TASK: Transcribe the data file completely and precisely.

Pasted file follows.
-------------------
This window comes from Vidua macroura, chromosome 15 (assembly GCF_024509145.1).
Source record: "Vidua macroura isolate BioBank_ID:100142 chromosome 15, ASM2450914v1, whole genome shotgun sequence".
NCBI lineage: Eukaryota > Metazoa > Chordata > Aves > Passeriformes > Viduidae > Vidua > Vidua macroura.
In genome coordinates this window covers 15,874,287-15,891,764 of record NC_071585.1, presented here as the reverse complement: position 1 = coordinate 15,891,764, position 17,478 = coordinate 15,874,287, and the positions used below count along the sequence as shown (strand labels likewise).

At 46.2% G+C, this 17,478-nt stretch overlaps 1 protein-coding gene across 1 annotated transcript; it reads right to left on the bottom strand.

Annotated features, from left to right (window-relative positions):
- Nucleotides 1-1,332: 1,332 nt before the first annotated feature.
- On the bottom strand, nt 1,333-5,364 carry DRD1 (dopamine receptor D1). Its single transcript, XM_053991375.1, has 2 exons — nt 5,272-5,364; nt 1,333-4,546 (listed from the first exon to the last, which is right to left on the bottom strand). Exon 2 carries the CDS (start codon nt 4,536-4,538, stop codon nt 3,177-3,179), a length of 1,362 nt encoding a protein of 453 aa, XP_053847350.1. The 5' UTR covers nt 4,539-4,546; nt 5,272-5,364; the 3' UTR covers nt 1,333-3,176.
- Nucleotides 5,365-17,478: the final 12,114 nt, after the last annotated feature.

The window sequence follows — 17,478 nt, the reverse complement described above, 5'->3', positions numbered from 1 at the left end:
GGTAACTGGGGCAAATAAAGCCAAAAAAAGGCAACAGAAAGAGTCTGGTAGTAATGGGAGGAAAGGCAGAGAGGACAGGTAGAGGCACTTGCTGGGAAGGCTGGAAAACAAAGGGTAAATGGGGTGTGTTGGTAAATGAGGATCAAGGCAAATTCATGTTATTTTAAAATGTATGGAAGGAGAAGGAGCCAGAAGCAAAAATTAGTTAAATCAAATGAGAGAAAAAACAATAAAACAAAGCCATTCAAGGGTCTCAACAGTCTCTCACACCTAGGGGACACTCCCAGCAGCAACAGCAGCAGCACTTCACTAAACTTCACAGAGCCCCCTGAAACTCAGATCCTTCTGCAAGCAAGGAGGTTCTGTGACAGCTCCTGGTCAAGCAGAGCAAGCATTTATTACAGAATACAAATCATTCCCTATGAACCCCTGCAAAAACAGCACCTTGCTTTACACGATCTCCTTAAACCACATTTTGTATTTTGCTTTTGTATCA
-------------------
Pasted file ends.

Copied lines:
This window comes from Vidua macroura, chromosome 15 (assembly GCF_024509145.1).
Source record: "Vidua macroura isolate BioBank_ID:100142 chromosome 15, ASM2450914v1, whole genome shotgun sequence".
NCBI lineage: Eukaryota > Metazoa > Chordata > Aves > Passeriformes > Viduidae > Vidua > Vidua macroura.
In genome coordinates this window covers 15,874,287-15,891,764 of record NC_071585.1, presented here as the reverse complement: position 1 = coordinate 15,891,764, position 17,478 = coordinate 15,874,287, and the positions used below count along the sequence as shown (strand labels likewise).

At 46.2% G+C, this 17,478-nt stretch overlaps 1 protein-coding gene across 1 annotated transcript; it reads right to left on the bottom strand.

Annotated features, from left to right (window-relative positions):
- Nucleotides 1-1,332: 1,332 nt before the first annotated feature.
- On the bottom strand, nt 1,333-5,364 carry DRD1 (dopamine receptor D1). Its single transcript, XM_053991375.1, has 2 exons — nt 5,272-5,364; nt 1,333-4,546 (listed from the first exon to the last, which is right to left on the bottom strand). Exon 2 carries the CDS (start codon nt 4,536-4,538, stop codon nt 3,177-3,179), a length of 1,362 nt encoding a protein of 453 aa, XP_053847350.1. The 5' UTR covers nt 4,539-4,546; nt 5,272-5,364; the 3' UTR covers nt 1,333-3,176.
- Nucleotides 5,365-17,478: the final 12,114 nt, after the last annotated feature.

The window sequence follows — 17,478 nt, the reverse complement described above, 5'->3', positions numbered from 1 at the left end:
GGTAACTGGGGCAAATAAAGCCAAAAAAAGGCAACAGAAAGAGTCTGGTAGTAATGGGAGGAAAGGCAGAGAGGACAGGTAGAGGCACTTGCTGGGAAGGCTGGAAAACAAAGGGTAAATGGGGTGTGTTGGTAAATGAGGATCAAGGCAAATTCATGTTATTTTAAAATGTATGGAAGGAGAAGGAGCCAGAAGCAAAAATTAGTTAAATCAAATGAGAGAAAAAACAATAAAACAAAGCCATTCAAGGGTCTCAACAGTCTCTCACACCTAGGGGACACTCCCAGCAGCAACAGCAGCAGCACTTCACTAAACTTCACAGAGCCCCCTGAAACTCAGATCCTTCTGCAAGCAAGGAGGTTCTGTGACAGCTCCTGGTCAAGCAGAGCAAGCATTTATTACAGAATACAAATCATTCCCTATGAACCCCTGCAAAAACAGCACCTTGCTTTACACGATCTCCTTAAACCACATTTTGTATTTTGCTTTTGTATCA